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TUESDAY - Well we didn't have another 300-mile travel day today, but damn close at 286-miles.

We had a little bit more than desert scrub brush and distant mountain ranges to keep our attention today. We actually saw some trees and several towns with populations large enough to support having a Walmart Supercenter.

Today's travels across central Texas wasn't without a few roadblocks. We traveled almost exclusively on US67/US377 today were there is a lot of road maintenance going on to replace worn out culverts under the roadway. We hit three such sections where the two-lane road was reduced down to one-lane for short distances, so we had to wait our turn while traffic flowed in the opposte direction.

Why do we always get stuck first in line during these roadblocks?

Texas is famous for it's display of roadside wildflowers from mid-March through mid-May each year. The Bluebonnet is a purple/blue colored flower seen in this next photo. It is also the Official State Flower of Texas.

We didn't stop, or even slow down, to take any of these photos so I hesitate to try and come up with any positive identifications of the other brightly colored flowers.

Sometimes it's just nice to see green.

Today we drove by pastures filled with horses, cows, sheep, goats, alpacas and dinosaurs!

Wait! Did he just say dinosaurs?

This occurred just outside the town of Glen Rose, TX which is the turnoff to go to Dinosaur Valley State Park where they have found dinosaur tracks in the riverbed of the Paluxy River.

They have a campground there so we may just have to visit on a future date.

It wasn't too much later we were approaching Bardwell Lake where we will spend the next week at an Army Corp of Engineers Park visiting with eight friends we've met while on the road.

We've all gathered together here to observe the Total Solar Eclipse next Monday.

The "Path of Totality" varies from 108 to 122 miles wide across North America and Bardwell Lake falls directly in the center of that 100+ mile wide path, which translates to a longer period of total darkness.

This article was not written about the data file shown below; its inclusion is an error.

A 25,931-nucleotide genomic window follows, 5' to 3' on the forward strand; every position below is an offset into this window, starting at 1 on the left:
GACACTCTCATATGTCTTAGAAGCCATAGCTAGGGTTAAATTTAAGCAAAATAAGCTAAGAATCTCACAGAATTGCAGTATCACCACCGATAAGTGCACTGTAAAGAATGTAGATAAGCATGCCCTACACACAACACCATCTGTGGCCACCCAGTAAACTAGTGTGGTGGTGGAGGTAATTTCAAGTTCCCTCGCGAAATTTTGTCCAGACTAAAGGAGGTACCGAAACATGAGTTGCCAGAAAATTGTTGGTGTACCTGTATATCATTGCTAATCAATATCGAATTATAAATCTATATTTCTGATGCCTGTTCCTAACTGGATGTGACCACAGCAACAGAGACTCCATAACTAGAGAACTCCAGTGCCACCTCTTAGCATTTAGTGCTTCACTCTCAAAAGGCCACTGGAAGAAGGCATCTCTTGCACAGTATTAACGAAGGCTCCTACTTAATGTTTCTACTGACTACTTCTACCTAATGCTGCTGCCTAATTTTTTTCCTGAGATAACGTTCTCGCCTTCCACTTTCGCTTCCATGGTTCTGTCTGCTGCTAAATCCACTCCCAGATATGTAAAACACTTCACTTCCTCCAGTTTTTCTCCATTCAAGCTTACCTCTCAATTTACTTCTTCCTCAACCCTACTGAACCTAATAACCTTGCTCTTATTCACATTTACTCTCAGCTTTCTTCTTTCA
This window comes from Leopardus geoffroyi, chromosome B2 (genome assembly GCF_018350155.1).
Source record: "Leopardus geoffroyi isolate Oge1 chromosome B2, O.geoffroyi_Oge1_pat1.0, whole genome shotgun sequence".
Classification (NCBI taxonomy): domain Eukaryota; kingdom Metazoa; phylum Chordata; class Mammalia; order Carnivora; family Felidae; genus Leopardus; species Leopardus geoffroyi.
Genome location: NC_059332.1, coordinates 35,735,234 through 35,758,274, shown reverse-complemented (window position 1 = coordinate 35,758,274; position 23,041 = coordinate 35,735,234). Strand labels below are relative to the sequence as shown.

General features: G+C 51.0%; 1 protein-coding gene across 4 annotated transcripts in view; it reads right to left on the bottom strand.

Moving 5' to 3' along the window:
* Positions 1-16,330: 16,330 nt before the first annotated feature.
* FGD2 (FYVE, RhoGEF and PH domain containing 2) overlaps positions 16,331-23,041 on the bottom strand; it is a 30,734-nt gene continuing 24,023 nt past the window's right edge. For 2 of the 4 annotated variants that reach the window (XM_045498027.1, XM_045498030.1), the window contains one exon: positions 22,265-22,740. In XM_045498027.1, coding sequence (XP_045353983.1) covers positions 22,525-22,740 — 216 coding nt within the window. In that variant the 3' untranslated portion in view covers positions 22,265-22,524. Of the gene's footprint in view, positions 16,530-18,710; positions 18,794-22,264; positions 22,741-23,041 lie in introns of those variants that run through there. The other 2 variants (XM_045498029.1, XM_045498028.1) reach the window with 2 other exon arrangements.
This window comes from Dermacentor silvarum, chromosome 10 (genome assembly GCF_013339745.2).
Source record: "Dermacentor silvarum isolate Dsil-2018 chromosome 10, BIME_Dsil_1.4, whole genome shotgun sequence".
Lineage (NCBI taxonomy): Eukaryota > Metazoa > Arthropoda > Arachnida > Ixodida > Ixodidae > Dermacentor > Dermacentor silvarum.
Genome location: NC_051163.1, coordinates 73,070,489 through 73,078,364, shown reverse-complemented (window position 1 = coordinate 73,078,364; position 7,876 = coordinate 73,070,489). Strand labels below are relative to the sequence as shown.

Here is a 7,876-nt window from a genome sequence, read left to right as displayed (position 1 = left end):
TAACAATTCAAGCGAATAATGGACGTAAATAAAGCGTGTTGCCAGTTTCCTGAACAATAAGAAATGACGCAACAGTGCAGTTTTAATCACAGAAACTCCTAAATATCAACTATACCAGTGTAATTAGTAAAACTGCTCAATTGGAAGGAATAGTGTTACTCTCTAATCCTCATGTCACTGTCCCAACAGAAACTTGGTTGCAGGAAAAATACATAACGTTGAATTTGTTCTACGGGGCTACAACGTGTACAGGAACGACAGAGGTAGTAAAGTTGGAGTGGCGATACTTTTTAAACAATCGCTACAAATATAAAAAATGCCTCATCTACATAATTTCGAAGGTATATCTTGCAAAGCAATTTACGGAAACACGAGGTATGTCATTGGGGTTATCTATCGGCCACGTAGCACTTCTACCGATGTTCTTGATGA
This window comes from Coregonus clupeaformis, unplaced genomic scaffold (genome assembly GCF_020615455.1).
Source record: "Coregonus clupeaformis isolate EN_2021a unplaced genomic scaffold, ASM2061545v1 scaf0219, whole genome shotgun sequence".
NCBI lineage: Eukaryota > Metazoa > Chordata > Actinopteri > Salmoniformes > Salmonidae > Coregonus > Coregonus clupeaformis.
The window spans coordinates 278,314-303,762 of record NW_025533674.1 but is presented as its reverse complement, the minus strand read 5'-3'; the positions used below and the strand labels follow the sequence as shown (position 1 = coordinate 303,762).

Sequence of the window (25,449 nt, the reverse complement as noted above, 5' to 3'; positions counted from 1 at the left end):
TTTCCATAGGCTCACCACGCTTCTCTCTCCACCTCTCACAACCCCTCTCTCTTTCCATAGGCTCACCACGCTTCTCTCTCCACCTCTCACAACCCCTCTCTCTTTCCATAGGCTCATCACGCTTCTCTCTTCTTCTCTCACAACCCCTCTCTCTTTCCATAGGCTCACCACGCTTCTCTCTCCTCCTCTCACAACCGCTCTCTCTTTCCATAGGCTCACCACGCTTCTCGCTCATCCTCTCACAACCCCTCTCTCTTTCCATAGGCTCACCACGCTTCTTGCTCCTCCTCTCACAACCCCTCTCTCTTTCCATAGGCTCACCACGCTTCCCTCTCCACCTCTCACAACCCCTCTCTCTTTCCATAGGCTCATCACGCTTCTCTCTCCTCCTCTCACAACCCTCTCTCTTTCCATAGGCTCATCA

Compared to the previous Total Solar Eclipse in August of 2017, which had a "Path of Totality" of just 62 to 71 miles wide and maximum total darkness of just 2-minutes and 42-seconds long, we expect to experience a full 4-minutes and 20-seconds of darkness from our location here.

We're getting close now! That's the bridge over Bardwell Lake.

John and Katherine were the only ones to arrive before we did.

All settled in on our new site.

Our rear view for the next week.

THURSDAY - Yesterday the camphost was kind enough to share a little "local knowledge" with us.

On the opposite shoreline of Bardwell Lake from our campground there is a hidden gem. At the end of a ½-mile long dead end street is a faded sign and a gate. What's on the other side of that gate and completely out of view from the street is what I'm calling the "Field of Flowers". The Army Corp of Engineers calls it the Meadow View Nature Area.

The entire shoreline of Bardwell Lake is owned and managed by the Army Corp of Engineers which has three campgrounds, a flood control dam and this wonderful wildflower viewing area during the spring season.

At the end of April when all the varieties of wildflowers will be in bloom, the field will be open to vehicular traffic, but today we enjoyed walking the 1-mile loop around and through the meadow.



On the opposite shoreline from our campground...

...is this meadow filled with Texas wildflowers.

In early April the two dominant flowers in bloom are the Bluebonnets and the Indian Paintbrush.

The Bluebonnets are the Official State Flower of Texas.


The orange colored flowers are called Indian Paintbrush.

They are called paintbrush because the petals look like they've been dipped in paint.